Today in Music History: The Go-Go’s debut reaches No. 1

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The year was 1982. Music Television was a staple of life, provided a person lived in the right area and liked a certain type of music. Still, musical trends of the previous 10 years were consistently being challenged. Enter the Go-Go’s. An all-girl group from California whose debut album, “Beauty and the Beat” reached No.1 today in music history.

Sound and style of The Go-Go’s

By 1982, American music audiences were no strangers to women performing pop or rock music. The Go-Go’s managed to put a friendly face on punk rock sensibilities, couple them with pop catchiness, and charted a different path for popular music.

The album artwork for “Beauty and the Beat” features the band members with towels on their bodies and over their hair, their faces smeared in what looks like facial mask. It is as though audiences have caught them being girly. And then, the music starts. There are guitars that are at turns driving, then, brooding. Belinda Carlisle’s high-pitched vocals can sneer, taunt, and smile, in the span of one song if she had to. The drums were heavy and in-your-face, much like punk.

The group is known for three songs on the album (diehard fans know all of them), but these helped to make the Go-Go’s the cultural icons they became, at least for a while: “This Town,” “We Got the Beat,” and “Our Lips Our Sealed.”

Those three songs showed the Go-Go’s ability to launch societal critiques while making 1980s youth contingents want to dance. Or, if a person was in central or northern Indiana (perhaps elsewhere) made them want to “get the beat.” Suddenly, once the Go-Go’s arrive on radios and stereos everywhere, what used to be called “dancing” is known for a while as “getting the beat,” as if the idea of “dancing” and “beat” had never been put together before.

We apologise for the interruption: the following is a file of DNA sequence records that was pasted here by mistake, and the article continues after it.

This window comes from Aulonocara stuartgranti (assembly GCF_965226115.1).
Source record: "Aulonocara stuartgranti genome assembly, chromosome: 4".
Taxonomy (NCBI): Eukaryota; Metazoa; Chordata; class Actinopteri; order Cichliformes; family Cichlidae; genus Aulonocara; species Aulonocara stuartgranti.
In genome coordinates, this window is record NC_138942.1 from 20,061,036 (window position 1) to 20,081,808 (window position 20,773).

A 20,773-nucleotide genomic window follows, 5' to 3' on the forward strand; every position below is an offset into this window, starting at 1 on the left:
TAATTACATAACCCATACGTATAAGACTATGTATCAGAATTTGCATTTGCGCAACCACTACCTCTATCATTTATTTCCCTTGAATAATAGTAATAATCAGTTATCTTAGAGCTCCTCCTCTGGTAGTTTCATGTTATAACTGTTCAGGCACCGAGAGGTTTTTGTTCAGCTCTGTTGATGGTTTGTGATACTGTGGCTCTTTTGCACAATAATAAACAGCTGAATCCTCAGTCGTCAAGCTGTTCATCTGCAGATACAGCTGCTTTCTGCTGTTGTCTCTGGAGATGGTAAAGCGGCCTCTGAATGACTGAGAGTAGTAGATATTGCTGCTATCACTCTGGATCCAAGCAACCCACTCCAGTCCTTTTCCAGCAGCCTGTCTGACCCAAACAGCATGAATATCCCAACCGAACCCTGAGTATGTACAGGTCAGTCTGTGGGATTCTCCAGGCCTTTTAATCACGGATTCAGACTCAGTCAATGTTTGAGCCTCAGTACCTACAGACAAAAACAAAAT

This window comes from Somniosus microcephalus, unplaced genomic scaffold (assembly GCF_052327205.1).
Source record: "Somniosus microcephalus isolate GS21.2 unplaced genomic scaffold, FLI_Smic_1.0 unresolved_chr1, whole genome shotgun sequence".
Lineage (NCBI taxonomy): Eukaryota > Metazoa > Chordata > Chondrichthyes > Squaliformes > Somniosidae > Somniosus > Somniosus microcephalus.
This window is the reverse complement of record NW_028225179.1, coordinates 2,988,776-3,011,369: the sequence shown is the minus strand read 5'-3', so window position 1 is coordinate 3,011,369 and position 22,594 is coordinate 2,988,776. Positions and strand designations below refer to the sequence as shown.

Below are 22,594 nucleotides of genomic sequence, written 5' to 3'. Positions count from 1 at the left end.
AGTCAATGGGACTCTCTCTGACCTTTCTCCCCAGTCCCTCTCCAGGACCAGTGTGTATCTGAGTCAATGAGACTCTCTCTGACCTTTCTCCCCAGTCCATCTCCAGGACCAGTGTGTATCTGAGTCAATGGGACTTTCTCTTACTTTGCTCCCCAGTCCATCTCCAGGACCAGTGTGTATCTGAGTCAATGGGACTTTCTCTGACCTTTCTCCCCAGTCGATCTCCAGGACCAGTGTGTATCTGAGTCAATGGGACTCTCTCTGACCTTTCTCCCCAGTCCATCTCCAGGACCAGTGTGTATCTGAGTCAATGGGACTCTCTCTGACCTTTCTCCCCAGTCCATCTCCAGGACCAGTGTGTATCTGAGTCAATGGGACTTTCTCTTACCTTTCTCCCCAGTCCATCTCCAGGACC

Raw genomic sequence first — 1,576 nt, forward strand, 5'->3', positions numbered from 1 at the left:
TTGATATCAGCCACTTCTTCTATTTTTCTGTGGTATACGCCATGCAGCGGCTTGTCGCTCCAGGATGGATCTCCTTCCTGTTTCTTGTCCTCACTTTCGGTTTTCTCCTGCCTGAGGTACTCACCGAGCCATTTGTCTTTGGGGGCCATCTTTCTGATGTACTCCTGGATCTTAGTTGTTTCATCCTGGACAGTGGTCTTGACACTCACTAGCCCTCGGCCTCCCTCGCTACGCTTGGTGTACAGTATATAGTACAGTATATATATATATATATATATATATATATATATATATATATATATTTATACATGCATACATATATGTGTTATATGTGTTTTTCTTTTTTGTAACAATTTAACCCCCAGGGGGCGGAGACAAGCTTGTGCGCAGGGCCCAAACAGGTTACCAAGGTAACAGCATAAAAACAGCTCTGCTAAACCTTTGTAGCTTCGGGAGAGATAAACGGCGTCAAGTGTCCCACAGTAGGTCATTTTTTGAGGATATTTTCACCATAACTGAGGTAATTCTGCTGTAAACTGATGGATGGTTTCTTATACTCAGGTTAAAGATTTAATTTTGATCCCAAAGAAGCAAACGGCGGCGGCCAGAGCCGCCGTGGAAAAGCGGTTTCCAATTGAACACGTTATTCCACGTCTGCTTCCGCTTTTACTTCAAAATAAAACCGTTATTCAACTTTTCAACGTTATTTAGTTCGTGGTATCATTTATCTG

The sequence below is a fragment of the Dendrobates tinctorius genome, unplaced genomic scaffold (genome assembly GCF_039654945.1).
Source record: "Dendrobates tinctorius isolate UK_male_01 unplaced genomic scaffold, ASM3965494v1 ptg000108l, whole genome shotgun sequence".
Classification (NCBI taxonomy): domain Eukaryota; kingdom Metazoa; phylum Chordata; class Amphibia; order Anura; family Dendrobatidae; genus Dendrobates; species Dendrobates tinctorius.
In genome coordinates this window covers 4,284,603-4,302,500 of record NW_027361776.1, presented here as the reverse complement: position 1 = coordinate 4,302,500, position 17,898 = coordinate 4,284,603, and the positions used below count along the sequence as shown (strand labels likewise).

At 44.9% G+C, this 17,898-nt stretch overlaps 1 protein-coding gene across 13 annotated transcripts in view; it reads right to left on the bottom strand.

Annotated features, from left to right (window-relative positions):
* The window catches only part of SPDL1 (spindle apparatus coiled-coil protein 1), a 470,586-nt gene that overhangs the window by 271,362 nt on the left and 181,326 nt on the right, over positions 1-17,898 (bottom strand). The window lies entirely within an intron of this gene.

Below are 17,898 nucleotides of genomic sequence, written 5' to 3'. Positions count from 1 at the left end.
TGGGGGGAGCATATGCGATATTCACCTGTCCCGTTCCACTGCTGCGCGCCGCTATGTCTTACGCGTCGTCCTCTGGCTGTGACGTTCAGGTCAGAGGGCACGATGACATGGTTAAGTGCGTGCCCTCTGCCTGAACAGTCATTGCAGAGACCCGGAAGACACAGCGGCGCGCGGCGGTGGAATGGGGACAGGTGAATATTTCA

“Our Lips Are Sealed” resonated with teenagers and others who had been the subject of gossip. Lines like “pay no mind to what they say,” and “in our defense/silence” struck chords of truth that anyone navigating adolescence or early adulthood could have appreciated. And, when advice, or poignant observation is set to a danceable beat, it feels better than it does coming from a lecture by an adult.

“This Town” is probably the most brooding song by the Go-Go’s. The energy is lower, but the sneering tone as Carlisle evokes the perspective of a Hollywood insider, helps to drive the song, as does the deep, jangle of guitar.

Today in 1982, “Beauty and the Beat” reached No. 1 where it stayed for six weeks. The album continues to be ranked as one of the all-time best albums. Eventually, it sold two million copies and went double platinum. Even though “Beauty and the Beat” had been released in 1981, it formed the soundtrack of 1982 and beyond and helped the Go-Go’s become icons of the 1980s.

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Dodie Miller-Gould is a native of Fort Wayne, Indiana who lives in New York City where she studies creative nonfiction at Columbia University. She has BA and MA degrees in English from Indiana University-Purdue University, Fort Wayne, and an MFA in Fiction from Minnesota State University, Mankato. Her research interests include popular music and culture, 1920s jazz, and blues, confessional poetry, and the rhetoric of fiction. She has presented at numerous conferences in rhetoric and composition, and creative writing. Her creative works have appeared in Tenth Muse, Apostrophe, The Flying Island, Scavenger's Newsletter and elsewhere. She has won university-based awards for creative work and literary criticism.

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